The police are not taking accountability for the violence that they enact in our communities, and yet there isn't as much outrage about that as there is about some broken windows and lost property.
The night that George Zimmerman was acquitted, I think, for black people all over the world, there was a collective feeling of incredible grief and incredible rage. And that verdict not only let George Zimmerman go home to his family, but it sent a message to black people everywhere that our lives did not matter.
Police violence is the tip of the iceberg when it relates to the conditions overall of black people across the globe.
Black Lives Matter, as a network, will not, does not, has not, ain't going to endorse any candidates. Now if there are activists within the movement that want to do that independently, they should feel free, and if that's what makes sense for their local conditions, that's fantastic.
We are clear that all lives matter, but we live in a world where that's not actually happening in practice. So if we want to get to the place where all lives matter, then we have to make sure that black lives matter, too.
I think that building political power has to come from the outside and from within. Meaning, we have to build political alternatives to the existing system, and we have to try to impact what is happening in the existing system.
All in all, Donald Trump appeals to people who want to be seen the way that Donald Trump sees them.
There is no separation between the black community and the LGBT community. As a black, queer woman myself, I often have to assert, right, that it's not one or the other but that I am all of these things.
One of the beautiful things about a movement is that there are many strategies and many tactics contained within it. Not every participant in a movement is required to do exactly the same things.
Although police terrorism plays a specific role on behalf of the state, it is not the totality of what state violence looks like or feels like in our communities.
We need to make sure that we have an honest, honest conversation and that we engage honest practices around how racism operates in this country. It's not just about people being mean to each other.
Coming out of the 2016 election, there was a few things that became really clear. One, that black people deserve to have vehicles that represent the breadth of our interests. Two, that we really need to do a better job of being able to communicate what conditions and experiences our communities are facing.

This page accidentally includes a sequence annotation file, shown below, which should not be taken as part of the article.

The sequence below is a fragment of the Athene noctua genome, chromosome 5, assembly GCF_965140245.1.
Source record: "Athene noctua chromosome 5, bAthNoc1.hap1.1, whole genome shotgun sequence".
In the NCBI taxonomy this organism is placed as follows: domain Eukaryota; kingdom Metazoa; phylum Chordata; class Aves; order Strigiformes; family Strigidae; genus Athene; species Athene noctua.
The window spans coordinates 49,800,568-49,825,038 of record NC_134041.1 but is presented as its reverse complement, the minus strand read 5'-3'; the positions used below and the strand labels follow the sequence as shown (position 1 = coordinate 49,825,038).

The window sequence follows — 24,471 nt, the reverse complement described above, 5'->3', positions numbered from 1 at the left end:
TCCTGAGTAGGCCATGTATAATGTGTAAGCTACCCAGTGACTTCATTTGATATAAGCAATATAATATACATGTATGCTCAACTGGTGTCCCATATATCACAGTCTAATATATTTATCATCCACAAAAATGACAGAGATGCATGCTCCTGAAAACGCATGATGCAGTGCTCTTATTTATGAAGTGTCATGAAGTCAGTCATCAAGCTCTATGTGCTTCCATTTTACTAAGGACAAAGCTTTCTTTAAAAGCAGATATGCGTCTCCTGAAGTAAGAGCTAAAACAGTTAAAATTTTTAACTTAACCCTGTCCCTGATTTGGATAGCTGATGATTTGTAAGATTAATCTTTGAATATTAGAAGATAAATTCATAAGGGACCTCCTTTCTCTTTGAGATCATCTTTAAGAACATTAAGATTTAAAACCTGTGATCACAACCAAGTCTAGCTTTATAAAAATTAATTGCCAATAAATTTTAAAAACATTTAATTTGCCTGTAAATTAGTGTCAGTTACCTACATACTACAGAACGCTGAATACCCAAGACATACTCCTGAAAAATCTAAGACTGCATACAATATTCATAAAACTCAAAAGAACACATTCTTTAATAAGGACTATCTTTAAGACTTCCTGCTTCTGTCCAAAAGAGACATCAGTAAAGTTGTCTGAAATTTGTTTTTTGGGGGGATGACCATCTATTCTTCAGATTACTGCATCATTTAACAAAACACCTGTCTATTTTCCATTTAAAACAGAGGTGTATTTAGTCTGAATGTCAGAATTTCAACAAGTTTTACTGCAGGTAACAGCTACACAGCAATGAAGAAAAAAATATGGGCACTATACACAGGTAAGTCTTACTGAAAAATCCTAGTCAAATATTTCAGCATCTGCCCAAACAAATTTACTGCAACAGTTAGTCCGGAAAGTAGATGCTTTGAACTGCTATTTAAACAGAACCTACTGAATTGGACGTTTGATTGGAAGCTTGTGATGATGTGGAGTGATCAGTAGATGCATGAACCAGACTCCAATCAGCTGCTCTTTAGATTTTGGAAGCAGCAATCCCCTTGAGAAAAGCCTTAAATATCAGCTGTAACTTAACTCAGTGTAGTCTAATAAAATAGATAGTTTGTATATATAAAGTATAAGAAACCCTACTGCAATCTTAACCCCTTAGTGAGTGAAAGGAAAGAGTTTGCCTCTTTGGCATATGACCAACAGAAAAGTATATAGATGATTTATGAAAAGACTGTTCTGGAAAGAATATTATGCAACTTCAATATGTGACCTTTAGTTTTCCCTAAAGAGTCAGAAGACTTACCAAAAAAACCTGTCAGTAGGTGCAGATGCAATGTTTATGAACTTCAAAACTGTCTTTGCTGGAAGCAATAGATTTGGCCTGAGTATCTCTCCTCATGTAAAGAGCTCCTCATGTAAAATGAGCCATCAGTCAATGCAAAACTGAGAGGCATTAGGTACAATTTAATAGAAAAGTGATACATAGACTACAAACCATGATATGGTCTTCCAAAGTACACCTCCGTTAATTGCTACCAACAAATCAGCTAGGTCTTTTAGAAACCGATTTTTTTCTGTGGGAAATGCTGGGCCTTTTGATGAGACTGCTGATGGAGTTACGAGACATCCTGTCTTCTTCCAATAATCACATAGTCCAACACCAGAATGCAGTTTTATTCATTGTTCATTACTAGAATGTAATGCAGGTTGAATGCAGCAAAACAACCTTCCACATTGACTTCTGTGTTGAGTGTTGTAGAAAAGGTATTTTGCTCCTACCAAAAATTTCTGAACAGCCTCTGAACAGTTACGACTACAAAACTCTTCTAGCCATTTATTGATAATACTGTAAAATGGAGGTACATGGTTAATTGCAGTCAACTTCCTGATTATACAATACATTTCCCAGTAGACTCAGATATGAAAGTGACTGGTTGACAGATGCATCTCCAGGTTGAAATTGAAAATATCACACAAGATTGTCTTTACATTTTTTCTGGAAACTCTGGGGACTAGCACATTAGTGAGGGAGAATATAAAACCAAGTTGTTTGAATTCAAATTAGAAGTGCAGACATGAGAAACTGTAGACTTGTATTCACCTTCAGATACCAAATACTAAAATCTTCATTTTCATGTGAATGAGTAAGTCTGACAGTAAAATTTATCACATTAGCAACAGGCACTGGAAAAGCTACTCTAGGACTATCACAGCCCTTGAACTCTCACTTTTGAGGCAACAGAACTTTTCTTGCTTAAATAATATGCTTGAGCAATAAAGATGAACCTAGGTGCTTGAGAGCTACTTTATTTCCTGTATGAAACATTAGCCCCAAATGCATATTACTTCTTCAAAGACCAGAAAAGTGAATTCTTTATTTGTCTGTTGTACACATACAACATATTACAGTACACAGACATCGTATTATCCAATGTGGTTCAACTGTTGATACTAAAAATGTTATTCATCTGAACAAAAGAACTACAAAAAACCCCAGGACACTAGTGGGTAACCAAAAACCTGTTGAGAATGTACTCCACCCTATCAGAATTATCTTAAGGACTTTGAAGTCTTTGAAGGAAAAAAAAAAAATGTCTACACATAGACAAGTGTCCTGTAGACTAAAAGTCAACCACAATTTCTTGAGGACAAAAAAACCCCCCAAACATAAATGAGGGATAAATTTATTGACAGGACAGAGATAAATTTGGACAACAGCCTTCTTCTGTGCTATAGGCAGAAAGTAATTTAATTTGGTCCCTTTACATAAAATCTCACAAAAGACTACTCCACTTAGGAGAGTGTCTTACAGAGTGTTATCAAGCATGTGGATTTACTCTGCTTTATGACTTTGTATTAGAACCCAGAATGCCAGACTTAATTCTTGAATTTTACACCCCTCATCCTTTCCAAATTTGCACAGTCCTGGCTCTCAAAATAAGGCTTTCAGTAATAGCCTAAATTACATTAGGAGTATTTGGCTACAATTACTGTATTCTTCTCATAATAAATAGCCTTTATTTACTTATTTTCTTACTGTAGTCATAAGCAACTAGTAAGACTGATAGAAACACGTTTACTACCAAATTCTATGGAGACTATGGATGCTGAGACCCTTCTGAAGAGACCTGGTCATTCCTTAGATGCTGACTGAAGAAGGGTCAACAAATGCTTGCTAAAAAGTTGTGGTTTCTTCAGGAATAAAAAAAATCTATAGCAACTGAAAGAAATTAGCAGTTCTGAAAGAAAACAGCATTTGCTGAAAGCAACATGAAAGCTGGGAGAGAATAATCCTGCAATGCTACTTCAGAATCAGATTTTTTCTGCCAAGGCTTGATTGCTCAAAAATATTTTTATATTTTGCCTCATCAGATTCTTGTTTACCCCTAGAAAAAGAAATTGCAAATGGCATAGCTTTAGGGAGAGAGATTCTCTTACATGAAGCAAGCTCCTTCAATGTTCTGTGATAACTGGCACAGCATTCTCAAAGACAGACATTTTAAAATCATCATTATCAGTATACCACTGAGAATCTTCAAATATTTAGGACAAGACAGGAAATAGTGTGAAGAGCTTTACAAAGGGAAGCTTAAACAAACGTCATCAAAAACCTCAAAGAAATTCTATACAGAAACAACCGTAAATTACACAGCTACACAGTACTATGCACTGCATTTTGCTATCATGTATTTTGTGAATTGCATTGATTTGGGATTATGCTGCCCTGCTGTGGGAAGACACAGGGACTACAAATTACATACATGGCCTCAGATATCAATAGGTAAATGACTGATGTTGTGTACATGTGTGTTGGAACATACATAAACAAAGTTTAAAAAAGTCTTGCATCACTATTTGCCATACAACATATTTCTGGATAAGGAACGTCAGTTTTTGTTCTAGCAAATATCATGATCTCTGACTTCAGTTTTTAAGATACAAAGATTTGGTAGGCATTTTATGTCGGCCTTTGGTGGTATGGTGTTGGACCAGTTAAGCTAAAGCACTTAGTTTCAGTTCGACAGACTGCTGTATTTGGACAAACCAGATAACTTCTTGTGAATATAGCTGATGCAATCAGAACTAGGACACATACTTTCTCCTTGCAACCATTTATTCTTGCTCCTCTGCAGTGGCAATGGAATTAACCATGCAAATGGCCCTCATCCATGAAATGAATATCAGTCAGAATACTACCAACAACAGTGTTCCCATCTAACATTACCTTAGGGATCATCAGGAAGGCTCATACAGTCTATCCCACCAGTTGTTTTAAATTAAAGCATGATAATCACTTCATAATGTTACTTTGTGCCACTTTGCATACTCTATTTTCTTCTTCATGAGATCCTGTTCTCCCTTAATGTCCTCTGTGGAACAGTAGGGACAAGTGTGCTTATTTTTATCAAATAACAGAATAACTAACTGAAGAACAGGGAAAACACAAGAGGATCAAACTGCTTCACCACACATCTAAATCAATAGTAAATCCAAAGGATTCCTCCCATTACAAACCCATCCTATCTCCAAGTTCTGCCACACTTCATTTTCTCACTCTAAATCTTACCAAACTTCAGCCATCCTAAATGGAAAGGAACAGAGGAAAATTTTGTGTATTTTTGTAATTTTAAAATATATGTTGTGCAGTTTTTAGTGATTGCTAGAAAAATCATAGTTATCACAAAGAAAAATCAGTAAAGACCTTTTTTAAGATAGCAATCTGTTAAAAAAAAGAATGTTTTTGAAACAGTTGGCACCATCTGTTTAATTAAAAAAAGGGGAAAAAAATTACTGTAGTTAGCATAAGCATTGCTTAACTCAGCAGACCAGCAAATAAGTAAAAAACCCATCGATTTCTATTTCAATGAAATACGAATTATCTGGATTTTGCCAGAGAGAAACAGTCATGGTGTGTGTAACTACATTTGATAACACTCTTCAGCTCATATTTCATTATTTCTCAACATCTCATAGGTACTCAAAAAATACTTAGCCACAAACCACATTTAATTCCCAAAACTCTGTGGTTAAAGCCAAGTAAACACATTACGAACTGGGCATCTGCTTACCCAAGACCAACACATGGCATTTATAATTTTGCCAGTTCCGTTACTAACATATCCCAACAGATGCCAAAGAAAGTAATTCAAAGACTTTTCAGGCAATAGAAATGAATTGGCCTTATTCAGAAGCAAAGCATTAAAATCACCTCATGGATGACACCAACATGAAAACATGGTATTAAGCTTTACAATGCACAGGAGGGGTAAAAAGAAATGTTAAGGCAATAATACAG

The reality is that race in the United States operates on a spectrum from black to white. Doesn't mean that people who are in between don't experience racism, but it means that the closer you are to white on that spectrum, the better off you are. And the closer to black that you are on that spectrum, the worse off your are.
For me, it's clear Beyonce sees herself as a part of the movement for black lives and believes that black lives matter - and ultimately, that's what matters.
We want to see a world where black lives matter in order for us to get to a world where all of our humanity is respected.
Black Trans Lives Matter, to me, is really different. I think it speaks most directly to the marginalization and disenfranchisement of trans people within the black community.
Every successful social movement in this country's history has used disruption as a strategy to fight for social change. Whether it was the Boston Tea Party to the sit-ins at lunch counters throughout the South, no change has been won without disruptive action.
We need the best and the brightest thinkers, strategists, coders, surveillance experts, tech geeks, and disruptors to utilize all of the tools we have available to us to build the world that we want to see. A world where black lives matter. A world where all lives matter.
We all lose when bullying and personal attacks become a substitute for genuine conversation and principled disagreement.
The reason that I started the Black Futures Lab is because I have some clarity about what I think needs to happen in relationship to electoral organizing. It's not a destination. It is a set of tools that we use to engage people that we care about, en masse, around issues that are important to us.